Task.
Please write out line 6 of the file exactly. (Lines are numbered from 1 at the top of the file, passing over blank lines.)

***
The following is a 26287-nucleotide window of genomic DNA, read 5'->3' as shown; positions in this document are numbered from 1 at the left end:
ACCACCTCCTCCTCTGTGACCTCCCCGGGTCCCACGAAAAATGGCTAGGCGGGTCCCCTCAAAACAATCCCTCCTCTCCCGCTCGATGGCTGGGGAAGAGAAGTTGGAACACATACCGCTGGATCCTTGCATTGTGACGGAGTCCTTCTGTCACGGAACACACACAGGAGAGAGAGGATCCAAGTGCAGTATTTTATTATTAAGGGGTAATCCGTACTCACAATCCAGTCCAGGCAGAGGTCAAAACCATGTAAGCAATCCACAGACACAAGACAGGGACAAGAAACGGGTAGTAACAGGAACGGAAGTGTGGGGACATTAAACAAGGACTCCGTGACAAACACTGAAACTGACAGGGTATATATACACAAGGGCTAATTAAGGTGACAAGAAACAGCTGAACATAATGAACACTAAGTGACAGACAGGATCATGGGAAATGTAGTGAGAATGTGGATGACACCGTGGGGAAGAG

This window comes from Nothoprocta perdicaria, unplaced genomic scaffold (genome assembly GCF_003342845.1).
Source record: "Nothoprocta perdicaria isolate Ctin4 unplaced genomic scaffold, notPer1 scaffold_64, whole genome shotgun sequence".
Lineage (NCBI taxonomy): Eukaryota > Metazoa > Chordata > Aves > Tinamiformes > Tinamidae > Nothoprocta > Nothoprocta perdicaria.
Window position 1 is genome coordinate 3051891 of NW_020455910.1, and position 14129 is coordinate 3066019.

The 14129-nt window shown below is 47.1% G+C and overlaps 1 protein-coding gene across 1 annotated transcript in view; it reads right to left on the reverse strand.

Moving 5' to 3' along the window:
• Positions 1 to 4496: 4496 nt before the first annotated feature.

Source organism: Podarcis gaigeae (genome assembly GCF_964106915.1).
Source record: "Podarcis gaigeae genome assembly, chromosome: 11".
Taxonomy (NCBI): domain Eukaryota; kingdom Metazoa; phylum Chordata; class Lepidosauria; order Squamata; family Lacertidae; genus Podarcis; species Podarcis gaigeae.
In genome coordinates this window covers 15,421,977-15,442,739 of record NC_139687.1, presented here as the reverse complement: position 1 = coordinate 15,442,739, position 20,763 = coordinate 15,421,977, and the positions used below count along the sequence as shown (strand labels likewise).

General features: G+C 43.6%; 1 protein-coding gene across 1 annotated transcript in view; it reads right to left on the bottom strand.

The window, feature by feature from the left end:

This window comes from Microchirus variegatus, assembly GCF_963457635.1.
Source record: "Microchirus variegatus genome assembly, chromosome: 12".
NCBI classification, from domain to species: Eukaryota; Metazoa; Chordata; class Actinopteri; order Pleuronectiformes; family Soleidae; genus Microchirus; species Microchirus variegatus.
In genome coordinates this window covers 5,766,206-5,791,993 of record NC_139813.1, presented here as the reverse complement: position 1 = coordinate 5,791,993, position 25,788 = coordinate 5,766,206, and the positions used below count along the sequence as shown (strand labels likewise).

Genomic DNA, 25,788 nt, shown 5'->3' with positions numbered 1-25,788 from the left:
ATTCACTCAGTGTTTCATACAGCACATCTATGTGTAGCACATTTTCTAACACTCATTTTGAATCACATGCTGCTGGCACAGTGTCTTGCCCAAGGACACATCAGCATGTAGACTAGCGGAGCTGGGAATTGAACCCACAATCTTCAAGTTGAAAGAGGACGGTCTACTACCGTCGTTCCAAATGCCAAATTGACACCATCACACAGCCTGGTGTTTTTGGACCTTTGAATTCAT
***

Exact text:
Window position 1 is genome coordinate 3051891 of NW_020455910.1, and position 14129 is coordinate 3066019.